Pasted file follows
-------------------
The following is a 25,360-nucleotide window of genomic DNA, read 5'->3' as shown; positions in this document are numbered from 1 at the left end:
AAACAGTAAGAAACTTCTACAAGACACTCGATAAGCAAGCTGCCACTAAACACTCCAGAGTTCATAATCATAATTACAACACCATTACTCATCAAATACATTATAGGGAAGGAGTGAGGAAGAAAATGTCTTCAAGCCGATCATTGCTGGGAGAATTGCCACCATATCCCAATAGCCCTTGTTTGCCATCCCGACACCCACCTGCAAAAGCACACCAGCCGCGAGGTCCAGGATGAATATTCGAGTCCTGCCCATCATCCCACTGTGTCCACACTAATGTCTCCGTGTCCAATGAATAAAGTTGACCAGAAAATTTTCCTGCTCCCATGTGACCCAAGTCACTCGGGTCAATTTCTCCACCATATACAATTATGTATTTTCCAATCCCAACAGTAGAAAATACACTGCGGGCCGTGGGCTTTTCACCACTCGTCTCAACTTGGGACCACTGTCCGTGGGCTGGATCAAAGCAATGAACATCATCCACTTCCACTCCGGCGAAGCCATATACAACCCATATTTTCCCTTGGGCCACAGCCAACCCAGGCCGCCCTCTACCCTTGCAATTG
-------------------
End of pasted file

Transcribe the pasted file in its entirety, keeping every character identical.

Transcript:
The following is a 25,360-nucleotide window of genomic DNA, read 5'->3' as shown; positions in this document are numbered from 1 at the left end:
AAACAGTAAGAAACTTCTACAAGACACTCGATAAGCAAGCTGCCACTAAACACTCCAGAGTTCATAATCATAATTACAACACCATTACTCATCAAATACATTATAGGGAAGGAGTGAGGAAGAAAATGTCTTCAAGCCGATCATTGCTGGGAGAATTGCCACCATATCCCAATAGCCCTTGTTTGCCATCCCGACACCCACCTGCAAAAGCACACCAGCCGCGAGGTCCAGGATGAATATTCGAGTCCTGCCCATCATCCCACTGTGTCCACACTAATGTCTCCGTGTCCAATGAATAAAGTTGACCAGAAAATTTTCCTGCTCCCATGTGACCCAAGTCACTCGGGTCAATTTCTCCACCATATACAATTATGTATTTTCCAATCCCAACAGTAGAAAATACACTGCGGGCCGTGGGCTTTTCACCACTCGTCTCAACTTGGGACCACTGTCCGTGGGCTGGATCAAAGCAATGAACATCATCCACTTCCACTCCGGCGAAGCCATATACAACCCATATTTTCCCTTGGGCCACAGCCAACCCAGGCCGCCCTCTACCCTTGCAATTG